Kindergarteners came to the gallery with their eyes wide open and their curious minds prepared to explore John Clement’s sculptures. After roaming around the room collecting questions and observations, they came together as a group to share the knowledge they built with their eyes and minds. As a group they swapped insights and inquiry about the art making process before creating their own masterpieces. The ordinary (straight line; pipe cleaner) was transformed into the extraordinary (lively shapes; work of art) through the twisting and turning of inspired hands.

Sounds like a familiar process, Mr. Clement, doesn’t it?


KMG 3During his residency in October Mr. Clement visited with Ms. Montero and Ms. Greenblatt’s class. The class blog tells a story of an amazing morning had by all:

“The Kindergarten Seahorses walked across the garden to our on-campus art gallery to view John Clement’s art show entitled, “Fresh Eyes.”  Students were invited to wander around the Carol Shen Gallery and talk with John Clement.  The artist shared that he has always been really interested in shapes, particularly circles.  He explained his artistic process: making sketches, clay models, and finally large scale steel sculptures.  To the students delight, he invited them to touch his work.  After exploring the gallery, John Clement invited our students to draw something inspired by his work.  The students found a comfortable spot near a favorite sculpture and set to work drawing these colorful designs.  Students said that John’s work reminded them of roller coasters, snails, tornados, and hurricanes.”

Light, and the absence thereof, creates line (and other observations)





                                        and Form

As an exhibition, Fresh Arts embodies each of these artistic characteristics beautifully. Observational drawing exercises of Clement’s sculptures provided fifth and sixth grade visual artists with an opportunity to strengthen their skills in each of these areas. Students studied the “shadow drawings” created by the heft of metal under lights that were strategically placed to “draw” attention to their arcs and curves of the sculpture. They noted tonality in monochromatic objects through shading and palette design. Artful compositions were formed as students selected areas to feature in their drawings. The combined efforts of looking, rendering and personalizing helped bring students deeper into the artwork and themselves as artists.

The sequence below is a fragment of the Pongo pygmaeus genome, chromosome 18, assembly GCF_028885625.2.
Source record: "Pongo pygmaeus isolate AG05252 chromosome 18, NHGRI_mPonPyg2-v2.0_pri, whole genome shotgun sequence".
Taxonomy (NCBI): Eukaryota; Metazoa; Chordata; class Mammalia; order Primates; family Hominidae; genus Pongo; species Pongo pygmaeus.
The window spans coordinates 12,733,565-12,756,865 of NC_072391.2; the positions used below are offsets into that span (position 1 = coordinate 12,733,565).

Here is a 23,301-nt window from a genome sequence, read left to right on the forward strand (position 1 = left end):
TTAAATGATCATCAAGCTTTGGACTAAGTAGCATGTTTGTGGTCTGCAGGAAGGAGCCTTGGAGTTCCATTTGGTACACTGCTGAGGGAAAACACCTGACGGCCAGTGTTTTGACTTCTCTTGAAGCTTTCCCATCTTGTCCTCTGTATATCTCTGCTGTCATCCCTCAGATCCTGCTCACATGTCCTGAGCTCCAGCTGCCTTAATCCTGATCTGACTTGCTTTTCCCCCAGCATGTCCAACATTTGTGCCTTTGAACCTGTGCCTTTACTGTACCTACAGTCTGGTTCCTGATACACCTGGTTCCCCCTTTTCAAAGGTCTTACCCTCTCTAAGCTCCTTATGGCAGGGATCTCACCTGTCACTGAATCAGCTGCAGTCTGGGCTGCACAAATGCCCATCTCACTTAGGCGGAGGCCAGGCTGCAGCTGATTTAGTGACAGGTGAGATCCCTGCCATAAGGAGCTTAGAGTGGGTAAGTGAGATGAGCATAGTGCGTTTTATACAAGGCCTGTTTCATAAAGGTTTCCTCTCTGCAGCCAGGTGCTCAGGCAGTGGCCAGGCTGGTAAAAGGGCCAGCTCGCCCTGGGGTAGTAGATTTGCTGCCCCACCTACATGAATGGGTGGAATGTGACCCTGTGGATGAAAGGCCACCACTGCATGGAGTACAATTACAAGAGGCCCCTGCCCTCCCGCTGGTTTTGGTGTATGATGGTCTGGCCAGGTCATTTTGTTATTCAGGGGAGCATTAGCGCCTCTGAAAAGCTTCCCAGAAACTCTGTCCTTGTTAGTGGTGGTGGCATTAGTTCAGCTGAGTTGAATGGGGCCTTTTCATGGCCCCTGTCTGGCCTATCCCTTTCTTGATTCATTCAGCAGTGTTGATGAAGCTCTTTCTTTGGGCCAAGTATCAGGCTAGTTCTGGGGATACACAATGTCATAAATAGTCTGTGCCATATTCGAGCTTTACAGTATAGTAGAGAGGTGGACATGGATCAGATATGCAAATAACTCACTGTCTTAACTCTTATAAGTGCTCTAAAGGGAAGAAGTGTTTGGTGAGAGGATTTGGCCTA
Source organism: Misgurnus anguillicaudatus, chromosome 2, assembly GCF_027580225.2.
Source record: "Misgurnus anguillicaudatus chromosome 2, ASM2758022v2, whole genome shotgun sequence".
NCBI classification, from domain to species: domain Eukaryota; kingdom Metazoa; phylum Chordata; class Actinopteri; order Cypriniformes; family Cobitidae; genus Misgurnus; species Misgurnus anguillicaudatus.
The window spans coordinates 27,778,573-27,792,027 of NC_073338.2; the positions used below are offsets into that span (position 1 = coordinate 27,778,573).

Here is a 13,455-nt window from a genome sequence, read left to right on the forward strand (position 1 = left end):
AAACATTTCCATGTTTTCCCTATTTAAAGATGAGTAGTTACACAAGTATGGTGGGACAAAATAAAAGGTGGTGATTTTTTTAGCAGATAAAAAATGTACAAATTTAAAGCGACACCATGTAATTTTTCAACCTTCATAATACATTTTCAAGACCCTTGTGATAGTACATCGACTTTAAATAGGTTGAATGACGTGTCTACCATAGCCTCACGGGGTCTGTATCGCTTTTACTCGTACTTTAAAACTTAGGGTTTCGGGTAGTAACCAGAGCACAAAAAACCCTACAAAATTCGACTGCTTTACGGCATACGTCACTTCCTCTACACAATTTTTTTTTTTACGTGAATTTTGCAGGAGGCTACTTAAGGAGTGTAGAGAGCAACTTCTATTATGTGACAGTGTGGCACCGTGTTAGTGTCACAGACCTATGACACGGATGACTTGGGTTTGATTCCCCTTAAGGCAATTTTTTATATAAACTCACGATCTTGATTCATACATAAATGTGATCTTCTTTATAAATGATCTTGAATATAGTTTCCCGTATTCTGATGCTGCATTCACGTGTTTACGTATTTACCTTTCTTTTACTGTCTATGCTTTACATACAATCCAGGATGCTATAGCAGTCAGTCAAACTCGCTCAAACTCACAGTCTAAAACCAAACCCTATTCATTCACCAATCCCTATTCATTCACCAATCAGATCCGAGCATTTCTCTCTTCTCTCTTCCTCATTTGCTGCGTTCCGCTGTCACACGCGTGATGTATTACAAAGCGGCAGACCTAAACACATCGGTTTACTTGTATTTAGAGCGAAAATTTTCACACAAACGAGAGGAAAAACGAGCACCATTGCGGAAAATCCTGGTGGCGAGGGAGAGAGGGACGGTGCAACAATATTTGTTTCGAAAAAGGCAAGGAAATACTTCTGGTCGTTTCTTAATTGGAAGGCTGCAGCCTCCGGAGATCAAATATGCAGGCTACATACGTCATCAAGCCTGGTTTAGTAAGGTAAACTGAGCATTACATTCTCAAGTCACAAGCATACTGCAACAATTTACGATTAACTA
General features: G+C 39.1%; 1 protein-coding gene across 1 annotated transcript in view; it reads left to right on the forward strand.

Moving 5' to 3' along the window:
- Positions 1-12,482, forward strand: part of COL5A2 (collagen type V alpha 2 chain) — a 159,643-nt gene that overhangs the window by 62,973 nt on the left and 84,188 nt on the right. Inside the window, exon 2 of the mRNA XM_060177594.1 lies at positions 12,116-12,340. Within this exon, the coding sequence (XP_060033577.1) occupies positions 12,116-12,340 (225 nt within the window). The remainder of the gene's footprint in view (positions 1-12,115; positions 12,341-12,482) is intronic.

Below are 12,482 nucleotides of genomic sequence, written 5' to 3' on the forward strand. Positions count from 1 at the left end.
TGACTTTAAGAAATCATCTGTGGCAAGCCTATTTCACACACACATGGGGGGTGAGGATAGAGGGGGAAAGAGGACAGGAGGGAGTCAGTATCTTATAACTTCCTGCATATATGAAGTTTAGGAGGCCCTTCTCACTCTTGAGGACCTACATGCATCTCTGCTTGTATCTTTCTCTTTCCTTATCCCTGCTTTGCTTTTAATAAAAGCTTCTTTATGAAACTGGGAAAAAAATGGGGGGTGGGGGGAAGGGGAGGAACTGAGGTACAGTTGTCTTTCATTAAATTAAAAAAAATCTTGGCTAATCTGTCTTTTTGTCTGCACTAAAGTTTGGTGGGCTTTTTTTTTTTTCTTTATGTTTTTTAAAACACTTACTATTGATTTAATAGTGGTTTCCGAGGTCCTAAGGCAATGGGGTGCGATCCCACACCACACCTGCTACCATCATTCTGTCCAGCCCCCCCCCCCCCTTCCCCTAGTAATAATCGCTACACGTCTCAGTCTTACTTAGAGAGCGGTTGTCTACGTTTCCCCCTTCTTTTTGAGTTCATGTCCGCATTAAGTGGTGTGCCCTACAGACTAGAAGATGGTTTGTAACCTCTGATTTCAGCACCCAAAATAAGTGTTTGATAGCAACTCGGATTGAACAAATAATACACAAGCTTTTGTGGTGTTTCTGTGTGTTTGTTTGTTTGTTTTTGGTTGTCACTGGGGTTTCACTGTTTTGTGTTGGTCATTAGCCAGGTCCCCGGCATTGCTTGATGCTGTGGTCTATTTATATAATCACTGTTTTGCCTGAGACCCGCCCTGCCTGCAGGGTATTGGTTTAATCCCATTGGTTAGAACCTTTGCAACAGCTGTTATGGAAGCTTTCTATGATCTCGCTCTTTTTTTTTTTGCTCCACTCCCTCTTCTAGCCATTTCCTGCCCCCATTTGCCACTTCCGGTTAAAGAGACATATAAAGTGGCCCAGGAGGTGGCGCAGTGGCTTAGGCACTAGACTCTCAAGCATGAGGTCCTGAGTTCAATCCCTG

Moving through space

We are midway through the exhibition cycle and the conversations around Fresh Eyes continue to blossom and thrive. Students of all ages have been engaging with the artwork through a variety of entry points. A previous post on this blog highlighted a few efforts across the departments and divisions. The list of inspired collaborations is growing daily, each item adding to the richness of the learning experience for the community as a whole.

Two new entries must be added to this impressive tally:


Upper School students accompanied Ms. White to the gallery to utilize the artwork as a launching point for inquiry. Together we defined and answered the following essential questions that link sculpture and movement:

  • If the body is inherently sculptural given its 3-dimensionality, how does the viewer perceive the form? How does its placement affect the experience?

  • How do we (the viewers) know what part of the body or sculpture is the front or the back?

  • Is scale governed by emotion, size or impact?

Visual Arts and Physical Education – a combined effort

Third grade movers and thinkers studied Mr. Clement’s sculptures for clues on basic principles of balance, shape and light to inform the process of creating their own public art installations.

Creating *sometimes* balanced sculptures with bodies and PE materials

Connecting shapes and shadows through quick observational sketches

New beginnings. New interpretations. Fresh Eyes.

Shen JC 4th edit - 01Shen JC 1st edit - 7

On Friday September 26th, John Clement installed the last pieces of his exhibition, Fresh Eyes in the Carol Shen Gallery. A buzz of excitement could be felt throughout the halls and in the classrooms. “When’s the opening?” and “What’s going on in the Shen? It looks amazing up there!” were the ubiquitous refrains of students, faulty and parents.

This past week students from the 4/5’s to freshman visited the exhibition to interpret simple concepts made complex through art. Here are a few highlights:


Physical Education

Lower School students built on foundation concepts such as shape (4/5’s), line (1st grade) and energy (2nd grade) with their bodies in the gallery AND then in the gym.

Next up: 3rd graders consider “balance” as a design concept and a sometimes precarious body skill.

Quote of the day: “Look! I am a moving sculpture!”

Visual Art

Fourth grade artists combined geometry concepts with the sculptor’s challenge to provide 3 dimensional viewer engagement in a mock design project. Each student sketched out their vision for a sculpture that alters, yet remains true to, one of three geometric shapes (circle, square or triangle). Students quickly figured out that they could break down the form into sub forms, e.g. square to rectangles, smaller squares or triangles.

After breaking down Mr. Clement’s shapes from circle to spiral to line, first graders transformed the linear shape of the pipe cleaners to magnificent works of art, alive with motion and originality.


Using John Clement’s artwork as a launching point for inspiration, students entered this rotation of FreshArts with a primer in the language and communication skills needed to express personal vision and point of view.






Watch this space for updates, additional photos and new blog posts